Tuesday, 30 June 2009

Heart of Borneo needs extra monitoring

Heart of Borneo needs extra monitoring

Published on: Tuesday, June 30, 2009 Daily Express, Malaysia


Kota Kinabalu: WWF-Malaysia's Borneo Species Programme team has captured images of a female Sumatran rhino believed about 20 years old in the Heart of Borneo, further strengthening the need to sustainably manage the forest in this part of the region that is shared by Indonesia, Brunei and Malaysia.

Raymond Alfred, Senior Manager of the programme, stressed the importance of strong and coordinated enforcement in the forest reserves involving the Forestry Department, Wildlife Department and Sabah Foundation, with the support of the police, to ensure the survival of this endangered species.

The current enforcement and survey work in this area is supported by Honda Malaysia. Consistent monitoring of the rhino population here has so far identified the presence of two rhino calves.

Raymond said the future of the rhinos in Borneo now depends on how serious the forest reserves could be managed sustainably and how the enforcement and monitoring could be carried out effectively and be supported with appropriate activities.

WWF-Malaysia is now looking into how Forest Management Units (FMUs) could be sustainably managed since the forest stand and condition in most of the FMUs in Sabah are poor.

He said based on long-term field survey data, the rhino monitoring and survey activities in other forests by the programme shows that the home range of the rhinos is also affected by oil palm expansion near the eastern coastline of Sabah.

Raymond said the rhinos' key habitat in this forest may still or could be connected especially between the Tabin Willdife Reserve and Lower Kinabatangan River region.

Some of the rhino habitat in this area is very poor and already isolated, and the only option to manage these rhinos is through translocation and keeping them in a more secured forest area.

"Further conversion of the natural forests especially those located adjacent to swamp-mangrove forests in this area into mono plantation (particularly oil palm) would further eliminate the important corridor connecting these two key rhino areas," he said.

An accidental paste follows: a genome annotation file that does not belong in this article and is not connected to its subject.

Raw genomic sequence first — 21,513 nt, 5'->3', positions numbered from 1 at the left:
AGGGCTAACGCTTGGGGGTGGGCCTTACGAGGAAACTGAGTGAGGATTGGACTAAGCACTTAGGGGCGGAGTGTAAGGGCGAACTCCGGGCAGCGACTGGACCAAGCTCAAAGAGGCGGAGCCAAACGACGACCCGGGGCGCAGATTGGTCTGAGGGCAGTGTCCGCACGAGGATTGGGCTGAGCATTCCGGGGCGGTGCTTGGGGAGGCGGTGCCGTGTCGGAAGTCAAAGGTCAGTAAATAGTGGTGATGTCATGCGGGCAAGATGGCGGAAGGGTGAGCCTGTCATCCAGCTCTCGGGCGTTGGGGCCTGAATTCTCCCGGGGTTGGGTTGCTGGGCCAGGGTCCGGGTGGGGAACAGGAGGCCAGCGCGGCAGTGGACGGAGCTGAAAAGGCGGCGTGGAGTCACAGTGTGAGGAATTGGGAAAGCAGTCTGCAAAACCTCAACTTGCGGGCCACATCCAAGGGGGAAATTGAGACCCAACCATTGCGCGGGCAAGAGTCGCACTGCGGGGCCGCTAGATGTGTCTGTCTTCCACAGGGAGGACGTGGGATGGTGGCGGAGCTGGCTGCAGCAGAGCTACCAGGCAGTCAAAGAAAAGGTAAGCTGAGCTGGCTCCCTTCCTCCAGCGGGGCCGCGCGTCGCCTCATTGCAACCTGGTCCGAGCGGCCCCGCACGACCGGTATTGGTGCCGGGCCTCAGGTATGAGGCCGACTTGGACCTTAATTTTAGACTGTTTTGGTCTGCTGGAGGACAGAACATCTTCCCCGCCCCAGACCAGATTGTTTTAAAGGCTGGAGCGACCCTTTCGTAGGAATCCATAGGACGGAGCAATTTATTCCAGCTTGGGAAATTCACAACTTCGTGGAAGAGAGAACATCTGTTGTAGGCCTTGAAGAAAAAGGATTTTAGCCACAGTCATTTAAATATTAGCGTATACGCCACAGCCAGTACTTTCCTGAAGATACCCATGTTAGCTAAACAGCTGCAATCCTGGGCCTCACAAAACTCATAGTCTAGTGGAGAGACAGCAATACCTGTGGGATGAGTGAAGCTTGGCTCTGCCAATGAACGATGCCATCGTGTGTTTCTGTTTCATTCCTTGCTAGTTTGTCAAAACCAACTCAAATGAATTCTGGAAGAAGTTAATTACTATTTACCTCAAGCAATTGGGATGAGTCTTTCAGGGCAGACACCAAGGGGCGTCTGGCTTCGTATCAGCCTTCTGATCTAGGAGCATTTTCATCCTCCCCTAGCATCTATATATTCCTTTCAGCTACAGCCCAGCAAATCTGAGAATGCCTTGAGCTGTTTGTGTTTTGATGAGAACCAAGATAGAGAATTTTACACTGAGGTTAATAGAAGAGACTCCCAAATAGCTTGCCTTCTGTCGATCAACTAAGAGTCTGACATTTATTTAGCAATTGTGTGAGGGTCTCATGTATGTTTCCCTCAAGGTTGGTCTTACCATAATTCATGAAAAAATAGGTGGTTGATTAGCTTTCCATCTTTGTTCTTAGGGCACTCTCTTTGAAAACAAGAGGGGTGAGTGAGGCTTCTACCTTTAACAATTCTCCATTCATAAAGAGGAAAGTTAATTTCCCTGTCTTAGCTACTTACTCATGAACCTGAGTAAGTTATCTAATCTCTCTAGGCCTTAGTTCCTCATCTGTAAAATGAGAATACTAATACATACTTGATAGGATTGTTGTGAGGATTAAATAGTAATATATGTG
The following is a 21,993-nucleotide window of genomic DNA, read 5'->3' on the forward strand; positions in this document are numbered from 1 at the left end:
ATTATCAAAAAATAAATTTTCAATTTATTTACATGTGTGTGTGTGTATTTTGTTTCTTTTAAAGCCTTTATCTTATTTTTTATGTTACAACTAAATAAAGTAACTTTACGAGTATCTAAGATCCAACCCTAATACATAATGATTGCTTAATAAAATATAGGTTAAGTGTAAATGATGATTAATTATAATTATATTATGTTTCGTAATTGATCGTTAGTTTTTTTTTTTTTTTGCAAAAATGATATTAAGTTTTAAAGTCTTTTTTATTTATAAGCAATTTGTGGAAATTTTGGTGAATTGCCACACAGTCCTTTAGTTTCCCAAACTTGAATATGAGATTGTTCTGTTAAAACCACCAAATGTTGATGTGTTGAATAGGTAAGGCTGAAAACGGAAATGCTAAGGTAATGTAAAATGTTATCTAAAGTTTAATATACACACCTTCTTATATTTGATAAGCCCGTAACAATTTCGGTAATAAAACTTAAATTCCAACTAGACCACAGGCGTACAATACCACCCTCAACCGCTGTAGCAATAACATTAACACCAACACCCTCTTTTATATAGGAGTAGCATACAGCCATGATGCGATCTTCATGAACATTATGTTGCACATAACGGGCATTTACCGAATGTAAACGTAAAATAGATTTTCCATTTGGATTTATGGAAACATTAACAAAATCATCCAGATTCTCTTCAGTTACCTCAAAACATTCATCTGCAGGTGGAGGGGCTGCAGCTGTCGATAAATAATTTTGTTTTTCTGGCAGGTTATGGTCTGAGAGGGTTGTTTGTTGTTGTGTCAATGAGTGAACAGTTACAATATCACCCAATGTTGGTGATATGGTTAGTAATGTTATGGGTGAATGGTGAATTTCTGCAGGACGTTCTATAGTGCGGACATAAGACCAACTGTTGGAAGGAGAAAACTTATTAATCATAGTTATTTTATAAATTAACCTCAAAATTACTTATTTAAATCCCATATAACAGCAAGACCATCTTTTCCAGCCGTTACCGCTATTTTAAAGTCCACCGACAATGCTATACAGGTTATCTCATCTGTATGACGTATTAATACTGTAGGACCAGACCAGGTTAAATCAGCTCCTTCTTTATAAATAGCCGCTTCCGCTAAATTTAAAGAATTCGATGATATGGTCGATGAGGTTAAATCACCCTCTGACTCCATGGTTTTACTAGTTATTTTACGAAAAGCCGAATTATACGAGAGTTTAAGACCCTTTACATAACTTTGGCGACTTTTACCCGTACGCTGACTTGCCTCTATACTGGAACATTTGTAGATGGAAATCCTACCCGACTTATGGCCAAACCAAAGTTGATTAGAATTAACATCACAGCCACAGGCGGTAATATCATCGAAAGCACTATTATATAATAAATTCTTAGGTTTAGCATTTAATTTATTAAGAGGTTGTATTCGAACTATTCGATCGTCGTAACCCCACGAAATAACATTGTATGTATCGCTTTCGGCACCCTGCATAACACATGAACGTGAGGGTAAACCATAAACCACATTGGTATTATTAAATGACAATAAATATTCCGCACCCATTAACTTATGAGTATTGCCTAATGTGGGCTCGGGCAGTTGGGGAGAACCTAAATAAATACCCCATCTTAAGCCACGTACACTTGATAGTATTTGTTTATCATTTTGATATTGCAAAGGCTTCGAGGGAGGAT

"So far, no specific management plan has been developed to address the issue of how the landscape corridor between Tabin Wildlife Reserve and Lower Kinabatangan River region could be identified and maintained since Tabin is already isolated from the main forest in the Heart of Borneo," he added.

WWF-Malaysia believes that full support and cooperation from the relevant oil palm companies (whose lands are adjacent to the swamp-mangrove forest) to allocate and restore corridors including tackling the illegal setting up wildlife traps along the oil palm-forest boundary and hunting activities in the forest reserves could support the survival of the rhinos in Sabah in long term.

Meanwhile, more than RM500,000 has been contributed to the State Wildlife Department by WWF-Malaysia to step up and enhance conservation work at the Lower Kinabatangan Wildlife Sanctuary.

From this amount, more than RM100,000 would go to equipment used for patrolling and enforcement work against encroachment and illegal activities within the sanctuary's protected area covering 26,000 hectares.

On Monday, the WWF handed over patrolling and enforcement equipment comprising two fibreglass boats, four sets of VHF Radio Communication Centre and Reapter, computers and GPS units to the department at its office here.

The WWF enforcement team has been working closely with the wildlife officers for the past three years by patrolling together to protect the sanctuary from encroachers who regularly venture into these areas to extract logs, clear land for illegal planting activities as well as hunting.

"There has been tremendous success thus far," said team leader for WWF's Kinabatangan Corridor of Life (K-Col) Project, Julia Makajil.

"There is a very visible presence of enforcement in the Lower Kinabatangan Wildlife Sanctuary area, the level of which was previously unseen," she added.

WWF aim to address problems like degradation of the riverine eco-system resulting in habitat fragmentation, human-wildlife conflict, excess sedimentation and flooding due to over logging and development of agriculture plantations, mainly oil palm.

To see the article with a photo and map please click this link